In the 2002 film Minority Report, police apprehend criminals based on the predictions of three psychics. Although the story is science fiction, the potential for law enforcement to predict and prevent a crime before it takes place is not. Because of technology—including smartphones, surveillance cameras, and biometric sensors that can detect markers like fingerprints—more data about individuals is available now than ever before. And analyzing that data can lead law enforcement to crimes before they occur.
From the pushpins police used in the early 1900s to mark where street crimes occurred, in order to allocate foot patrols, law enforcement has moved to computer programs that analyze data to spot areas where crimes are likely to happen. And although those programs can detect criminal activity, there’s still some way to go, says IEEE Member Marc Goodman, founder of the Future Crimes Institute, a group of technical specialists who consult with law enforcement officials on technology’s role in crime and its prevention.
Goodman, a former police officer, has also served as a senior advisor to Interpol, the international police organization based in Lyon, France, whose 190 member countries work together to fight crime.
“Data often replicates what a police officer already knows—for example, that more crime takes place on Friday nights, when people go out, or in places where illegal drugs are sold,” says Goodman. “Data analysis will be more useful when it can reveal more complex information that police officials might not be able to figure out on their own.”
Big-data analysis programs—which can massage the data gathered from so many places in today’s records- and sensor-filled world—may be the answer. Such programs are already being used to complement law enforcement practices.
One company using data to make predictions is Palantir, in Palo Alto, Calif. It designed a program used by the U.S. intelligence community to prevent acts of terrorism. By examining the vast amount of information already available on terrorism suspects, the program can piece together data to connect the dots and indicate what might happen.
Data can include a suspect’s DNA, facial information gleaned from the surveillance of automated teller machines used to wire money, rental-car license plates monitored at different locations, phone records, and places that the suspect is known to have visited. The program has uncovered terrorist networks planning bomb attacks in several countries and, in one case, found suspects in the murder of a U.S. Customs agent.
Forensic Logic, in Walnut Creek, Calif., is another data-analysis company working to help prevent crime. Goodman notes that many contiguous police precincts do not share information with one another.
In one project, the company combined the databases of some 80 cities and towns within Los Angeles County and analyzed the results. It was able to quickly locate several fugitives, simply because they had moved from one police precinct to the next.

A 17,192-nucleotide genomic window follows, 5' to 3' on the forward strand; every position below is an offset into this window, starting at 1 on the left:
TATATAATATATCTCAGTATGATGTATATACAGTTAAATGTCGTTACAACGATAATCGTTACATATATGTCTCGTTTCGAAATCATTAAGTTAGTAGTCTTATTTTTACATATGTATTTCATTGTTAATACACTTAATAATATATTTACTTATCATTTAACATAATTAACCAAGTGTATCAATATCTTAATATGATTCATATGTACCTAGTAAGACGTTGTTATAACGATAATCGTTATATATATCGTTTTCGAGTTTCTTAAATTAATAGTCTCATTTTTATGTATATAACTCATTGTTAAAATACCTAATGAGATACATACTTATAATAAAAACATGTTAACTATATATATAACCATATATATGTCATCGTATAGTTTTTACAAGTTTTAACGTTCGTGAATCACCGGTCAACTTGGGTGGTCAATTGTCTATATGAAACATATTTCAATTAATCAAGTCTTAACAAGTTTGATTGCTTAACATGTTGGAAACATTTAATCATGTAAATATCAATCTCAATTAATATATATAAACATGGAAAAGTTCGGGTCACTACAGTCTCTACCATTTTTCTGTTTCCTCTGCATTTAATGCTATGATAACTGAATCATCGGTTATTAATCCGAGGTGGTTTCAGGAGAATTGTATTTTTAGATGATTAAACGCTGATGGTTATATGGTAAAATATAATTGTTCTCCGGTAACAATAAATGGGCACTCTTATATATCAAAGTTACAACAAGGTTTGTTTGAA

“Projects like these are a powerful tool for law enforcement,” Goodman says.
Social networks have also been useful, providing a vast amount of public information for police to comb through. Software can scan for specific keywords and behaviors that could indicate unlawful activity. Programs have not only uncovered plots to commit crimes, such as robberies and drug deals, but also pinpointed those who might commit them, as well as when and where the crimes might take place.
An impressive example of a data project on crime is at the University of Pennsylvania, in Philadelphia, notes Goodman. A team in its Department of Criminology came up with an algorithm to predict who will be a victim of a homicide based on a variety of data, including reports from local police precincts. Rather than targeting the likely murderer, the researchers partner with police to warn potential victims that they are at risk and advise them on how to protect themselves.
The department previously developed software to help parole boards determine which inmates could be released because they’re unlikely to commit a crime again. These predictions are based on 24 variables, including criminal records and the ages at which crimes were committed. About 80 percent of U.S. parole boards now use similar systems, which have been shown to drop the recidivism rate by 15 percent.
Big-data programs have proven best at predicting street crimes, such as auto thefts and homicides during the commission of a felony, as well as street riots and acts of terrorism, says Goodman. Other offenses, such as cybercrime or so-called crimes of passion, are not likely to be uncovered in advance by a data program. “I don’t see how an algorithm can predict them just yet,” he says.
The biggest obstacle to using big data in predicting criminal activity is that programmers and law enforcement are not joining forces. Another challenge is to determine what to do once the data indicate that someone might be up to no good. Prosecutors could ask a judge to place someone under house arrest or issue a restraining order, if enough evidence is there. But arresting someone based on data analytics could be trickier, Goodman says.
“Data doesn’t always show the whole picture,” he explains. “And software programs are not always neutral. There is concern about how their algorithms are implemented.
“As big-data programs and the technologies that provide data advance, there is no doubt that law enforcement will use these tools to help them do their jobs,” Goodman continues. “But before we can achieve that theoretical Minority Report world, the programs need to improve, and questions about their effects on privacy and the appropriate use of them need to be answered.”